What’s Your Motivation?

Motivation…for it is God who is at work in you, both to will and to work for His good pleasure. – Philippians 2:13 (NASB)

Paul Arden says creative people create because they have a need to rebel against something. I don’t agree. That may be the motivation of some artists—I apply the term to anyone involved in creative work—but I don’t believe it’s the motivation of the Christian artist.

At least, it shouldn’t be. The Christian life is one of constant surrender and reaching toward something, i.e., God. To create as a Christian is to submit my talent and skills to God and to seek to glorify Him with my life and work. If I rebel, it is a rebellion against human constraints and limitations as the Spirit works in and through me.


I find this thought in my REAP journal, dated 09/21/2014:

Art, like faith, is a reaching toward. It’s the unsatisfied thirst and certain hope that drives us onward in our journeys (as artists and believers).

Another entry, same date:

Passivity has no role in the life of the artist and of the Christian. You’re either in, or you’re out, and if you’re “in,” you’re “in it to win it.” You run hard, and you run toward the prize. Both art and faith require discipline and exercise. 1 Timothy urges daily exercise. “No spiritual flabbiness!” (1 Timothy 4:6, MSG)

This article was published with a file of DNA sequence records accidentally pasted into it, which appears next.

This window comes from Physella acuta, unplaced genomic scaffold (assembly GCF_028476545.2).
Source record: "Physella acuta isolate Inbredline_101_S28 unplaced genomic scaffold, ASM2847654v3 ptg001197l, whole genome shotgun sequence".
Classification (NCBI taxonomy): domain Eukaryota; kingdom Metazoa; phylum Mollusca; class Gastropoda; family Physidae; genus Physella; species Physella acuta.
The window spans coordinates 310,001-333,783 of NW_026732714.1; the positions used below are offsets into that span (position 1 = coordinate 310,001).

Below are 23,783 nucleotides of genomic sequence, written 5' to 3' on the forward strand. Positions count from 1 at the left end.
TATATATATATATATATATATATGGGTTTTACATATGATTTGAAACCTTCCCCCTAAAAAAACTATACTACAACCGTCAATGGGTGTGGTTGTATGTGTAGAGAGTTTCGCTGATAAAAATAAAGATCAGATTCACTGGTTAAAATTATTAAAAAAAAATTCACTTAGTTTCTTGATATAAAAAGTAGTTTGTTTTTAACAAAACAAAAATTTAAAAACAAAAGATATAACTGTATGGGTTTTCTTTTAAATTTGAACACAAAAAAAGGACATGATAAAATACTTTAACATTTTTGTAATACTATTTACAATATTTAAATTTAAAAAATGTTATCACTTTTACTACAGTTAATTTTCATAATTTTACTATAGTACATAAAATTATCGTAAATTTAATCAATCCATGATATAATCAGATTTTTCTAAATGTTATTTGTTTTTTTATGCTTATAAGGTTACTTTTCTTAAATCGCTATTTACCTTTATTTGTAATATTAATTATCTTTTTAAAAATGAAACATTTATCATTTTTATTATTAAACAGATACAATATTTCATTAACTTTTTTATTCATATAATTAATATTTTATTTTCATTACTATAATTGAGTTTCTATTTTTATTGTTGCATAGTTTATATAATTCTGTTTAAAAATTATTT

From Luci Shaw’s Breath for the Bones:

My responsibility as an artist is to stir up this gift, to exercise it, and to trust its direction and effectiveness to the One who gave it to me and into whose hand I have given my life.


Even Paul Celan, who wasn’t a Christian, expressed the idea that art moves toward an “other.” The artist focuses upon that thing. She hopes to meet it. Her work, her art, turns into worship as she pursues it.

Celan says:

Art makes for distance from the I. Art requires that we travel a certain space in a certain direction, on a certain road.

To be a Christian artist is to occupy myself with pursuing God through art, to so occupy my eyes, mind, heart, and body with the pursuit that I forget myself. I distance myself from the I, and, in the distancing, I encounter God—if only briefly. I don’t always encounter Him in those moments of forgetting, but I know I will. I wait for it expectantly.

As Anne Lamott says:

I heard a preacher say recently that hope is a revolutionary patience; let me add that so is being a writer. Hope begins in the dark, the stubborn hope that if you just show up and try to do the right thing, the dawn will come. You wait and watch and work: you don’t give up.


J.S. Bach understood motivation. His came from Christ. He sought to remember that and to call people toward it by signing his works “soli Deo gloria”: glory to God alone.


The story of the Christian artist is one of an unrelenting, eternal pursuit, an echo of God’s unrelenting pursuit for His beloved children. The Christian artist’s motivation is to reveal this God and His great love even as she stretches and stretches toward Him. She keeps running, trying to meet Him, anticipating she will because she lives in the realm of expectancy, the place of already and not yet.

Image: Loren Kerns

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